Over 300,000 internet users were affected by this malware, DNSChanger. In March, FBI ordered a shut down on July 9, 2012. If you are affected, you will not have internet connectivity starting on July 9.
DNS (Domain Name System) is an Internet service that converts user-friendly domain names into the numerical Internet protocol (IP) addresses that computers use to talk to each other. When you enter a domain name, such as http://www.fbi.gov, in your web browser address bar, your computer contacts DNS servers to determine the IP address for the website. Your computer then uses this IP address to locate and connect to the website. DNS servers are operated by your Internet service provider (ISP) and are included in your computer’s network configuration. DNS and DNS Servers are a critical component of your computer’s operating environment—without them, you would not be able to access websites, send e-mail, or use any other Internet services.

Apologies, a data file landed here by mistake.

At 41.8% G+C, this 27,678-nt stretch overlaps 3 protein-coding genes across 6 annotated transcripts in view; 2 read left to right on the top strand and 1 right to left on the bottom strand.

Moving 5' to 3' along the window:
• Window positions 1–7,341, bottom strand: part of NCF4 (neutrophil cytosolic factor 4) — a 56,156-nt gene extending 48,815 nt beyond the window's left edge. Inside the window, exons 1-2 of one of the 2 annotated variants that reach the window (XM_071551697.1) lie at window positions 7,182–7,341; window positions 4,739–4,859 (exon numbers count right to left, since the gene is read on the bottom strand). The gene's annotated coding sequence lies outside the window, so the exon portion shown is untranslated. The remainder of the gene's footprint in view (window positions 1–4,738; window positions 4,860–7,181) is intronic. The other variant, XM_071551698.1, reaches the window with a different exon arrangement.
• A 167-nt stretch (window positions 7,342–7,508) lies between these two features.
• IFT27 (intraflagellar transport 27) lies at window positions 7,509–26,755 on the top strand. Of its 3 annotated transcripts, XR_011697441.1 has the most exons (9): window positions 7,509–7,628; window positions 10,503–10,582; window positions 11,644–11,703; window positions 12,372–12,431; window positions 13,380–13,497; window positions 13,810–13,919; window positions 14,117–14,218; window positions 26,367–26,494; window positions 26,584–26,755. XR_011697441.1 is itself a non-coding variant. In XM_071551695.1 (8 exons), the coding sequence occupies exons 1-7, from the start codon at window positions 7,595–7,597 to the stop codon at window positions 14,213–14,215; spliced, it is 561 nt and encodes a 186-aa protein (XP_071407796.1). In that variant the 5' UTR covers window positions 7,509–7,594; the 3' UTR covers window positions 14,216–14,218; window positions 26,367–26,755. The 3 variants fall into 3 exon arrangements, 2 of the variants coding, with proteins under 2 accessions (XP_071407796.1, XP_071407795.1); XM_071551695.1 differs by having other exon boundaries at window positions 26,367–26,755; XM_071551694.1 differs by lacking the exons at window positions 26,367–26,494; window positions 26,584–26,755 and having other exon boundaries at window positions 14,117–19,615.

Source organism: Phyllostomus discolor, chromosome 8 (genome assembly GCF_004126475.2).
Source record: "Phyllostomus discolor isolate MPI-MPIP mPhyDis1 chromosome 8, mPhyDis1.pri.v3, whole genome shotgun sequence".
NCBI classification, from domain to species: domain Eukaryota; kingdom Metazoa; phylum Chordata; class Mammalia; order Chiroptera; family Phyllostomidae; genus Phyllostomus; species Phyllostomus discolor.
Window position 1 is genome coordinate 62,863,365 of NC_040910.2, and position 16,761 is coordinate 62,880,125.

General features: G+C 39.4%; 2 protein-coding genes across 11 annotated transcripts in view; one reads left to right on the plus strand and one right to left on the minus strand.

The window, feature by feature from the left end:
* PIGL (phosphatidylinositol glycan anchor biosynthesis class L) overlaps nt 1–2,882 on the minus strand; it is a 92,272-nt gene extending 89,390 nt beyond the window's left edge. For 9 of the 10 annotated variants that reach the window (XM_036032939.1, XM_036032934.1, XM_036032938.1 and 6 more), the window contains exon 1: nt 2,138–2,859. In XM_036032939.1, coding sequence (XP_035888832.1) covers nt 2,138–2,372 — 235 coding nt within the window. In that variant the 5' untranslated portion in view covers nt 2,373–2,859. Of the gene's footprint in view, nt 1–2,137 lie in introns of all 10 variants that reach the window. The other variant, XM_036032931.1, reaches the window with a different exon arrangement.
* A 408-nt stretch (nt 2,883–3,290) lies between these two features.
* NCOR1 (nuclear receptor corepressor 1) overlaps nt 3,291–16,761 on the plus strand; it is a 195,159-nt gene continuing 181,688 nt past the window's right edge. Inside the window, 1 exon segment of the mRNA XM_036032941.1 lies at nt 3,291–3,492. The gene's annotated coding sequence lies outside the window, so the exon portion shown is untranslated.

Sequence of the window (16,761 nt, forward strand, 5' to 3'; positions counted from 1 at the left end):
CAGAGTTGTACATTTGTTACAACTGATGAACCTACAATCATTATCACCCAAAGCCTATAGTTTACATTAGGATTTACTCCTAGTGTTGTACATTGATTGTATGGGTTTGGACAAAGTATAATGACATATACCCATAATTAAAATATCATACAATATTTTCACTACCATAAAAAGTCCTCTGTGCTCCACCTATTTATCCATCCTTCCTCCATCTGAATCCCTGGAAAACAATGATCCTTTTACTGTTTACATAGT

Criminals have learned that if they can control a user’s DNS servers, they can control what sites the user connects to on the Internet. By controlling DNS, a criminal can get an unsuspecting user to connect to a fraudulent website or to interfere with that user’s online web browsing. One way criminals do this is by infecting computers with a class of malicious software (malware) called DNSChanger. In this scenario, the criminal uses the malware to change the user’s DNS server settings to replace the ISP’s good DNS servers with bad DNS servers operated by the criminal. A bad DNS server operated by a criminal is referred to as a rogue DNS server.
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